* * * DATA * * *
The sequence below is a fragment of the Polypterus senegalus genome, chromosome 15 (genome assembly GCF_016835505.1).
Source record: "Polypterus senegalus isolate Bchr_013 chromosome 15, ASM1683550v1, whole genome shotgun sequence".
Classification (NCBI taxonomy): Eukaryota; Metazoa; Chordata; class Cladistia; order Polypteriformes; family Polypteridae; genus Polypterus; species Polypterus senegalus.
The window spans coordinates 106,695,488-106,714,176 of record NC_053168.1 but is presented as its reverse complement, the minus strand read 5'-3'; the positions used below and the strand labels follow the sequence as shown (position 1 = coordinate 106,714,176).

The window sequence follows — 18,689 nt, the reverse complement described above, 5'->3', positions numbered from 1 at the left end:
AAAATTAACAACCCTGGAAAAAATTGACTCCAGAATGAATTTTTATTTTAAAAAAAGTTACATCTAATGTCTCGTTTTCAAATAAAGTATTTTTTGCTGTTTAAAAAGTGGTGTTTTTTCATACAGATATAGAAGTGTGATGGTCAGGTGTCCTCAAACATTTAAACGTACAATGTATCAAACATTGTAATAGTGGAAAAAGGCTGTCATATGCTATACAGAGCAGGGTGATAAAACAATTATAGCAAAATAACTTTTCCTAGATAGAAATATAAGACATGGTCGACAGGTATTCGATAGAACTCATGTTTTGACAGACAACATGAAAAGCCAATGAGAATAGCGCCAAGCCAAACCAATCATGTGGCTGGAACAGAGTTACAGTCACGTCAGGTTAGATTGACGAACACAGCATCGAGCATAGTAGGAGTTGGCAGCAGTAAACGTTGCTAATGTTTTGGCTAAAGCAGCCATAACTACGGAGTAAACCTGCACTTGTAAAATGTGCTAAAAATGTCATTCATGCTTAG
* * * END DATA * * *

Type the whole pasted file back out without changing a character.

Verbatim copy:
The sequence below is a fragment of the Polypterus senegalus genome, chromosome 15 (genome assembly GCF_016835505.1).
Source record: "Polypterus senegalus isolate Bchr_013 chromosome 15, ASM1683550v1, whole genome shotgun sequence".
Classification (NCBI taxonomy): Eukaryota; Metazoa; Chordata; class Cladistia; order Polypteriformes; family Polypteridae; genus Polypterus; species Polypterus senegalus.
The window spans coordinates 106,695,488-106,714,176 of record NC_053168.1 but is presented as its reverse complement, the minus strand read 5'-3'; the positions used below and the strand labels follow the sequence as shown (position 1 = coordinate 106,714,176).

The window sequence follows — 18,689 nt, the reverse complement described above, 5'->3', positions numbered from 1 at the left end:
AAAATTAACAACCCTGGAAAAAATTGACTCCAGAATGAATTTTTATTTTAAAAAAAGTTACATCTAATGTCTCGTTTTCAAATAAAGTATTTTTTGCTGTTTAAAAAGTGGTGTTTTTTCATACAGATATAGAAGTGTGATGGTCAGGTGTCCTCAAACATTTAAACGTACAATGTATCAAACATTGTAATAGTGGAAAAAGGCTGTCATATGCTATACAGAGCAGGGTGATAAAACAATTATAGCAAAATAACTTTTCCTAGATAGAAATATAAGACATGGTCGACAGGTATTCGATAGAACTCATGTTTTGACAGACAACATGAAAAGCCAATGAGAATAGCGCCAAGCCAAACCAATCATGTGGCTGGAACAGAGTTACAGTCACGTCAGGTTAGATTGACGAACACAGCATCGAGCATAGTAGGAGTTGGCAGCAGTAAACGTTGCTAATGTTTTGGCTAAAGCAGCCATAACTACGGAGTAAACCTGCACTTGTAAAATGTGCTAAAAATGTCATTCATGCTTAG